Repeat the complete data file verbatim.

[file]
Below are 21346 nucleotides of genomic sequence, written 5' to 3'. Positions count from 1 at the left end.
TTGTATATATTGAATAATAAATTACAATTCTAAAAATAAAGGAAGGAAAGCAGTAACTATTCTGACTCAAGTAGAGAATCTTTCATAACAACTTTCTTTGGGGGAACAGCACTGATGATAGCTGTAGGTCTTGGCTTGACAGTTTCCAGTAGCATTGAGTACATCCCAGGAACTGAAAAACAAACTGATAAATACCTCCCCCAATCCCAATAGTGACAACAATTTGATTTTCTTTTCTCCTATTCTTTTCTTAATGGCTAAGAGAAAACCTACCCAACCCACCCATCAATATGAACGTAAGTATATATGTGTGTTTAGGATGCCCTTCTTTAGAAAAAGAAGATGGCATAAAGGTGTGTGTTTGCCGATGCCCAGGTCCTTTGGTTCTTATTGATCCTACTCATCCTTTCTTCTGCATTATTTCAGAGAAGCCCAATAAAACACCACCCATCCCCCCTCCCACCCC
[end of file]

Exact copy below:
Below are 21346 nucleotides of genomic sequence, written 5' to 3'. Positions count from 1 at the left end.
TTGTATATATTGAATAATAAATTACAATTCTAAAAATAAAGGAAGGAAAGCAGTAACTATTCTGACTCAAGTAGAGAATCTTTCATAACAACTTTCTTTGGGGGAACAGCACTGATGATAGCTGTAGGTCTTGGCTTGACAGTTTCCAGTAGCATTGAGTACATCCCAGGAACTGAAAAACAAACTGATAAATACCTCCCCCAATCCCAATAGTGACAACAATTTGATTTTCTTTTCTCCTATTCTTTTCTTAATGGCTAAGAGAAAACCTACCCAACCCACCCATCAATATGAACGTAAGTATATATGTGTGTTTAGGATGCCCTTCTTTAGAAAAAGAAGATGGCATAAAGGTGTGTGTTTGCCGATGCCCAGGTCCTTTGGTTCTTATTGATCCTACTCATCCTTTCTTCTGCATTATTTCAGAGAAGCCCAATAAAACACCACCCATCCCCCCTCCCACCCC